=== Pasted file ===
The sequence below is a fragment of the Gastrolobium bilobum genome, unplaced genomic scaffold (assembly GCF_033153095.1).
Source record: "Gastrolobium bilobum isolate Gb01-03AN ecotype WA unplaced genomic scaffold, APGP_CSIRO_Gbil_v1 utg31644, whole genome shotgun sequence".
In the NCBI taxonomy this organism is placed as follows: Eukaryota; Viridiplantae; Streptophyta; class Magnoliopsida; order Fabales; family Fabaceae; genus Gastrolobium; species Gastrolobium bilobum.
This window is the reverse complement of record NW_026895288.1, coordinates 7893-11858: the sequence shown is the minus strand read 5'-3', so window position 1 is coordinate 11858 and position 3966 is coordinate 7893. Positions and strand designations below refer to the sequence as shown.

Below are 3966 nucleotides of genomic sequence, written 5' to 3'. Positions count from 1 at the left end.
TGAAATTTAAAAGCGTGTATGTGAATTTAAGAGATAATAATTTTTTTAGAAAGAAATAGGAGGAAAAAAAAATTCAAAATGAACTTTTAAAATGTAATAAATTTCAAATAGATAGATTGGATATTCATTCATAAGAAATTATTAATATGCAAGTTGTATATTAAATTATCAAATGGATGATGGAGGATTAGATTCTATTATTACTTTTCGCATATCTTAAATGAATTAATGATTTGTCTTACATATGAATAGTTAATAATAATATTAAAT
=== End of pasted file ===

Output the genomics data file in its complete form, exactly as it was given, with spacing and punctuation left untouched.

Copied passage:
The sequence below is a fragment of the Gastrolobium bilobum genome, unplaced genomic scaffold (assembly GCF_033153095.1).
Source record: "Gastrolobium bilobum isolate Gb01-03AN ecotype WA unplaced genomic scaffold, APGP_CSIRO_Gbil_v1 utg31644, whole genome shotgun sequence".
In the NCBI taxonomy this organism is placed as follows: Eukaryota; Viridiplantae; Streptophyta; class Magnoliopsida; order Fabales; family Fabaceae; genus Gastrolobium; species Gastrolobium bilobum.
This window is the reverse complement of record NW_026895288.1, coordinates 7893-11858: the sequence shown is the minus strand read 5'-3', so window position 1 is coordinate 11858 and position 3966 is coordinate 7893. Positions and strand designations below refer to the sequence as shown.

Below are 3966 nucleotides of genomic sequence, written 5' to 3'. Positions count from 1 at the left end.
TGAAATTTAAAAGCGTGTATGTGAATTTAAGAGATAATAATTTTTTTAGAAAGAAATAGGAGGAAAAAAAAATTCAAAATGAACTTTTAAAATGTAATAAATTTCAAATAGATAGATTGGATATTCATTCATAAGAAATTATTAATATGCAAGTTGTATATTAAATTATCAAATGGATGATGGAGGATTAGATTCTATTATTACTTTTCGCATATCTTAAATGAATTAATGATTTGTCTTACATATGAATAGTTAATAATAATATTAAAT